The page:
If Mr. Reilly and I are correct, then this problem at the heart of Islam will be very difficult to rectify, for an appeal to reason can be met by a resort to force, so how does one go about restoring rationality to the irrational?

Let us not give up hope, however, for even Christian theology had to overcome a radically voluntarist conception of God . . . and generally succeeded.

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At 4:02 PM, Anonymous dhr said...

Yep! The Divine Comedy, birth-poem of Italian literature, would be unthinkable without the neo-Aristotelian Arab philosophers, who in fact are honored by Dante.
And more than that: I have recently read a brief essay on the many influences of muslim culture on this "holy Christian poem". (What about Milton?)

It must be honestly added, however, that both Dante and then the great poets in the Renaissance (Ariosto, Tasso) showed the enlightened muslims as a minority.

I sometimes think that the muslim world, in the 21st century, will surely have to change, though mainly not because of the impact against the western/christian civilization but against the 'ecomomic and cultural wall' of China. They are the two competitors.

At 4:34 PM, Blogger Horace Jeffery Hodges said...

The Muslim world will probably need to change with respect to the various other world civilizations.

Samuel P. Huntington argued that the seven or eight extant civilizations will have to work harder to understand each other if conflict is to be avoided.

Islamic civilization might have to work harder at understanding itself . . .

Jeffery Hodges

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At 3:13 AM, Blogger Martha Werneck & Lícius Bosslan said...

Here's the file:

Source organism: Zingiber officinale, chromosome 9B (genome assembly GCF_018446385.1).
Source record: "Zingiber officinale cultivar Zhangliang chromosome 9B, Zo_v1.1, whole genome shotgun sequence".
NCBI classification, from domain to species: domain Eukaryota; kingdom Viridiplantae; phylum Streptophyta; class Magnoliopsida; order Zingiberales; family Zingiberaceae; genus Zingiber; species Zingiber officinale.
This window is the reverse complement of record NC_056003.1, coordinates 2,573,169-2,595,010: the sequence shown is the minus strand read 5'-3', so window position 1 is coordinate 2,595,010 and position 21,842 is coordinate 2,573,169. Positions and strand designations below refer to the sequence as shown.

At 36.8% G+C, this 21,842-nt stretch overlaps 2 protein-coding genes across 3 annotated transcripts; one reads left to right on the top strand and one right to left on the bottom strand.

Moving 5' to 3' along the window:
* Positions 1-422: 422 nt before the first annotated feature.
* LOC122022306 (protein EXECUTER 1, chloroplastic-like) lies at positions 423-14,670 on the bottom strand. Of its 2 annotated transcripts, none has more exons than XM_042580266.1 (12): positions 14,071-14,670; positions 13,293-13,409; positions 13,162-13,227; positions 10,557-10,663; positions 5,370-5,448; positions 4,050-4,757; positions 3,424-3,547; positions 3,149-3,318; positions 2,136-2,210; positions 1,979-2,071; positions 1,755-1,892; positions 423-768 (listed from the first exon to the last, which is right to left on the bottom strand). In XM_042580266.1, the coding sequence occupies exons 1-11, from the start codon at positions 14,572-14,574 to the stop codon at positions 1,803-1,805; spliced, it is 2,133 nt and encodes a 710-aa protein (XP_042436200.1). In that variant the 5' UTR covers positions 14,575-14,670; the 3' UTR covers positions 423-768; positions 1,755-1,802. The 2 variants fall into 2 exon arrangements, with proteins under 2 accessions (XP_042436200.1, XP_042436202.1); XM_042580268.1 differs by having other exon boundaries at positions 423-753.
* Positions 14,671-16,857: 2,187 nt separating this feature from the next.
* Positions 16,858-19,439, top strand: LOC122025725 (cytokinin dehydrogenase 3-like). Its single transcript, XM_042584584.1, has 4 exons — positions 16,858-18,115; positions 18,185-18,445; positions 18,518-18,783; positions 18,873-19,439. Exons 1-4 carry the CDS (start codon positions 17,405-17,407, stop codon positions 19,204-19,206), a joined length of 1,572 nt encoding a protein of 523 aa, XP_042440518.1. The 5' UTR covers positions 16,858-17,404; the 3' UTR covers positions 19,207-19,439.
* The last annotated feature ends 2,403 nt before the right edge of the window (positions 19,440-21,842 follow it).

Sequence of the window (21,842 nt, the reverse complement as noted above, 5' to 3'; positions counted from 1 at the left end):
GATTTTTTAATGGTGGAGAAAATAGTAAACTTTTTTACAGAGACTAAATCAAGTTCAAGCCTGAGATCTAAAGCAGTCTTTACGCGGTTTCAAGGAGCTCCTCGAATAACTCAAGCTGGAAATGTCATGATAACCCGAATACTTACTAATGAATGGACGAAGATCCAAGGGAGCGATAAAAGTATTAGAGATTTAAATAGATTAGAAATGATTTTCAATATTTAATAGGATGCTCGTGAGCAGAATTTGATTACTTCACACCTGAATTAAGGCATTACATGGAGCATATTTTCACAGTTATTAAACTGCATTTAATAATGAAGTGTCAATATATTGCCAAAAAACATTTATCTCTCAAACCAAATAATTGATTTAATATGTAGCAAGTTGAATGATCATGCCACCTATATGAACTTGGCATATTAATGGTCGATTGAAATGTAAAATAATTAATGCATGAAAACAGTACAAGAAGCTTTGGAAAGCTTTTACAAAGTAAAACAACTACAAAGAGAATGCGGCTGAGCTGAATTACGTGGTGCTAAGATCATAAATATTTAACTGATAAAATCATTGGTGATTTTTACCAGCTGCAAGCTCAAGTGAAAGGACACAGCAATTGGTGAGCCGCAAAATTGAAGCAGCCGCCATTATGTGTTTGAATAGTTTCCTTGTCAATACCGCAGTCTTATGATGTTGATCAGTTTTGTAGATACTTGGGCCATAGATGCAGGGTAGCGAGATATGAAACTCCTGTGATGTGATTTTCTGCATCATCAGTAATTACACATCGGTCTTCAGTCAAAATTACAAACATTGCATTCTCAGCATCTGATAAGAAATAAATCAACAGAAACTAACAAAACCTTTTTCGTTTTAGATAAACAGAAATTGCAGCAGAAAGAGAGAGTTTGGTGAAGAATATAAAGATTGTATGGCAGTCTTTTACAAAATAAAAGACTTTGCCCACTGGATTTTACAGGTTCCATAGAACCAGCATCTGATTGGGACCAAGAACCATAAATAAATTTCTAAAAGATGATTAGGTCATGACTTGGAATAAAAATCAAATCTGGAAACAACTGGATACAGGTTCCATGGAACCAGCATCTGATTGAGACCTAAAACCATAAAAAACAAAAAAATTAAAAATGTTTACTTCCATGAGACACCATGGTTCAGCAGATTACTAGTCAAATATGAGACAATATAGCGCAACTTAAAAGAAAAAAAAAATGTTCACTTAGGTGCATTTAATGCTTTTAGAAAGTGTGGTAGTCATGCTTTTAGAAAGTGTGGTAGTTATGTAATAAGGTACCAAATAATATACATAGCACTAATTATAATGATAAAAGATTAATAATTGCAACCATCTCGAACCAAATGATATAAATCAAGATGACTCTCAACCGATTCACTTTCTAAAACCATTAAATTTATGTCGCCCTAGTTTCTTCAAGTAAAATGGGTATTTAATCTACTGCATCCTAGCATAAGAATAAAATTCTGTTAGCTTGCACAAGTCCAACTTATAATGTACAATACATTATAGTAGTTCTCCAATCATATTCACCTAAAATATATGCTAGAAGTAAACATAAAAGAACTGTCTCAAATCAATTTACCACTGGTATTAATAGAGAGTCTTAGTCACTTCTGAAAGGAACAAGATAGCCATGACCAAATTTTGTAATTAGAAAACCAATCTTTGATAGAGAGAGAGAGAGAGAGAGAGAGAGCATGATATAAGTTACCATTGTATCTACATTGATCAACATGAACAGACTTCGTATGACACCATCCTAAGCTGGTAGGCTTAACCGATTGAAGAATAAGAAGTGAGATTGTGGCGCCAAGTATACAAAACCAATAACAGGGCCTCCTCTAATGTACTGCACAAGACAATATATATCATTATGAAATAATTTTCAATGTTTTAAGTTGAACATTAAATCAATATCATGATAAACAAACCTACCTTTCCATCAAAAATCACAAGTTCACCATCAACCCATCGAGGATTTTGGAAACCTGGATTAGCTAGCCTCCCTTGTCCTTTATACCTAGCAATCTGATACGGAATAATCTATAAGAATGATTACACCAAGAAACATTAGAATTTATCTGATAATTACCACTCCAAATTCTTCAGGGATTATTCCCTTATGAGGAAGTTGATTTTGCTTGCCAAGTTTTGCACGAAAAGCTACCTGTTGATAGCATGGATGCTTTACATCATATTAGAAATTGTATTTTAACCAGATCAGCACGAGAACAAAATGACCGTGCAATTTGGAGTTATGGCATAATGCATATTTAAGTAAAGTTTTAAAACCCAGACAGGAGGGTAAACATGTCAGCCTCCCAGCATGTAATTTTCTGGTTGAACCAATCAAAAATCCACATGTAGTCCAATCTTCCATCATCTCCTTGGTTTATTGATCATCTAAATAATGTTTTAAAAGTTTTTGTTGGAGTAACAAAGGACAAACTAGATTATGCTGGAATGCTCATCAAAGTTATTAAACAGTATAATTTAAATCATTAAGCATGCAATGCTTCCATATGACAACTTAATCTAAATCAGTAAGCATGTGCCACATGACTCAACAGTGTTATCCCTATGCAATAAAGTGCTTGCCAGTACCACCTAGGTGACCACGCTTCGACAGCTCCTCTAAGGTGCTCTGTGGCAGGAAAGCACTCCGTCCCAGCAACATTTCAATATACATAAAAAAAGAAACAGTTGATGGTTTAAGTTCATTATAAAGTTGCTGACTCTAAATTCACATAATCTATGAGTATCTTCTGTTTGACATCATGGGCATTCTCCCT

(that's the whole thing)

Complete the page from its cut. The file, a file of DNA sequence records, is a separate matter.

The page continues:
Dear Professor;
I am a teacher and researcher in Visual Arts from the University of Rio de Janeiro, Brazil. I am researching the game Lineage II for my thesis. This game is very popular in Brazil. I knew your blog through Professor Charles La Shure´s articles. I decided ask you a question because you work with medieval history and lives in Korea. The game that I research is fantastic –medieval themed and I would like to know how Koreans understand the medieval European history and if you see similarities between medievals European´s myths and South Korean´s myths. It is very important to me to know about your personal point of view, cause you live in Korea and have knowledge in this area.
If you could give me a clue about other articles related to this subject, I thank you very much.
Thank you for your attention and sorry about my poor english. Martha Werneck

At 6:24 AM, Blogger Horace Jeffery Hodges said...

Dear Ms. Werneck,

Unfortunately, I am utterly ignorant of the game Lineage II. Koreans seem to play a lot of computer games, so they undoubtedly play that one as well.

I don't know how familiar Korean players are with medieval myths of the West. I think that they've picked up some things from Hollywood movies, maybe also from fantasy literature, a bit from English literature courses -- and probably a lot from computer games.

I wonder if a look at Japanese players would prove interesting. Japan went through a feudal period, unlike Korea, so the figure of the knight can be seen in the samuri warrior . . . perhaps.

I wish that I were more helpful, but I'm too ignorant.

Jeffery Hodges

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At 6:54 AM, Anonymous Tom Ball said...

I am really behind in my studies on Islam, but this post today makes me think of one seeming contradiction. If a God of Reason is not the preferred image, whence comes the nearly obligatory formula when referring to Him..."Allah, the merciful, the compassionate."

At 7:29 AM, Blogger Horace Jeffery Hodges said...

Tom, I've often puzzled over these words as well, but I wonder this invocation, "Allah, the merciful, the compassionate," isn't less a description and more a matter of flattery, words uttered in hopes of placating an unpredicatable ruler.

Jeffery Hodges

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At 1:02 AM, Anonymous Tom Ball said...

"O Lord please don't burn us,
don't grill or toast your flock.
Don't put us on the barbecue,
or simmer us in stock."

At 7:21 AM, Blogger Horace Jeffery Hodges said...

Perfect: "O Lord please don't burn us . . ."

And that goes in spades for Islam . . .

Jeffery Hodges